THE Australian Open got underway yesterday, marking the end of the lengthy drama involving nine-time winner Novak Djokovic.
Tennis Australia have released a statement in response to Djokovic being deported from the country, but fail to mention his name in the piece.
Djokovic lost his final appeal on the cancellation of his visa as government lawyers argued he posed an “overwhelming risk” to the public.
They claim this was demonstrated by his decision to attend work events while infected with Covid.
Tennis Australia’s 346-word passage starts by saying: “We would like to make clear from the outset that we respect the decision of the Immigration Minister and the finding of the Federal Court of Australia over the weekend.”
But there is no mention of Djokovic’s name, with the 34-year-old continuing to be omitted throughout the remainder of the statement.
It continued by saying that the saga involving Djokovic has been a ‘significant distraction’ during the preparations for the tournament.
The statement added: “As the Australian tennis family, we recognise that recent events have been a significant distraction for everyone, and we deeply regret the impact this had on all players.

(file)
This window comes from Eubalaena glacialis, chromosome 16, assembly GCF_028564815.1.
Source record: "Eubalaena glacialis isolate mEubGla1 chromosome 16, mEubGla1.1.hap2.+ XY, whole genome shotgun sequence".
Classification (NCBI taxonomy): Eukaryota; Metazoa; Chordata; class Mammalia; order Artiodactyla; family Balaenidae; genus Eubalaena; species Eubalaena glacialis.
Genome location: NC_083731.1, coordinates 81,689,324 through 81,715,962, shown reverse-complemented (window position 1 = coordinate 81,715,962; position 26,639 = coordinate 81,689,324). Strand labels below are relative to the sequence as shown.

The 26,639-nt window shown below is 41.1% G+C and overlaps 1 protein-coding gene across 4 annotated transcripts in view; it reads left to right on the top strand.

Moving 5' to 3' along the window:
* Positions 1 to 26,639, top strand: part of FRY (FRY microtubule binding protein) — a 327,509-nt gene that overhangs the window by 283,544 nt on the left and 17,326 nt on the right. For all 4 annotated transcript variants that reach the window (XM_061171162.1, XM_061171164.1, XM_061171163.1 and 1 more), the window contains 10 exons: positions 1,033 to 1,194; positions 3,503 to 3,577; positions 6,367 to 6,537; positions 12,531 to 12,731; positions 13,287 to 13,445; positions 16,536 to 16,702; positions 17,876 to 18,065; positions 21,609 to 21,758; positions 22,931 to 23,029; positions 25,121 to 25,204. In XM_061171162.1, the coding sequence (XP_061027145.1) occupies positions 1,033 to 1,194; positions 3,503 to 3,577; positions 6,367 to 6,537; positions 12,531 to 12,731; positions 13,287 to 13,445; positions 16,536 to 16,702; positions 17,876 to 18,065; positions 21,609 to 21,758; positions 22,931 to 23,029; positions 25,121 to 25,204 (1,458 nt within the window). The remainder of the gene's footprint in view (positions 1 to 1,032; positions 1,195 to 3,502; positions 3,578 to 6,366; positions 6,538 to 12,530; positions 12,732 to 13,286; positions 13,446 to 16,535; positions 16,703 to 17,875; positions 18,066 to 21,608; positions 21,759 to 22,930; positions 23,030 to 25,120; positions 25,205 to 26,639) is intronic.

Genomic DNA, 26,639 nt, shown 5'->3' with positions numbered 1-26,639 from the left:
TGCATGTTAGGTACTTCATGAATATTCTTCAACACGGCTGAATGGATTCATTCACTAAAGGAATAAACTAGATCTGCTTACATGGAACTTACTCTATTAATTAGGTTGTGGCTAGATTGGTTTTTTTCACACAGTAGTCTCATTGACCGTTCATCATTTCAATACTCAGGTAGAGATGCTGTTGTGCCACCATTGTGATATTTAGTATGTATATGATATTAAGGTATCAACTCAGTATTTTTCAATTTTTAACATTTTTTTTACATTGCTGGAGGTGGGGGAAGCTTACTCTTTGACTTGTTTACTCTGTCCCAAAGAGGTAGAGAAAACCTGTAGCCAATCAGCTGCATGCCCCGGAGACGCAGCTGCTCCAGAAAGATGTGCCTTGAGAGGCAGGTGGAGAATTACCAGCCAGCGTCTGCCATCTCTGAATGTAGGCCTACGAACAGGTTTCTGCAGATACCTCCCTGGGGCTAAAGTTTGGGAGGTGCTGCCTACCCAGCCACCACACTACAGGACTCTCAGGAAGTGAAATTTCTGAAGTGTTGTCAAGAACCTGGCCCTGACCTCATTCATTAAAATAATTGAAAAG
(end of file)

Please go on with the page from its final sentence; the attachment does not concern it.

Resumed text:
“There are always lessons to learn, and we will review all aspects of our preparation and implementation to inform our planning – as we do every year.
“That process always starts once the Australian Open champions have lifted their trophies.”
The tournament got underway yesterday, and Andy Murray is through to round two after an epic five-set win over 21st seed Nikoloz Basilshvili.
Elsewhere teen sensation Emma Raducanu kicks off her first major campaign since winning the US Open later on Tuesday morning.
But the tournament will be without 20-time Grand Slam winner Djokovic, who has beaten Murray in the final of the Australian Open FOUR times in the past.
After 12-days of uncertainty regarding his status in the country, a three-judge panel at a federal court unanimously upheld the decision to cancel his visa.
He was was first given his marching orders following a six-hour stand-off at Melbourne’s Tullamarine Airport when first arriving in the country.
And Djokovic will be waiting some time before another appearance at the tournament.
He’s set to be banned from the Australian Open for the next three years after breaking the country’s strict Migration Act.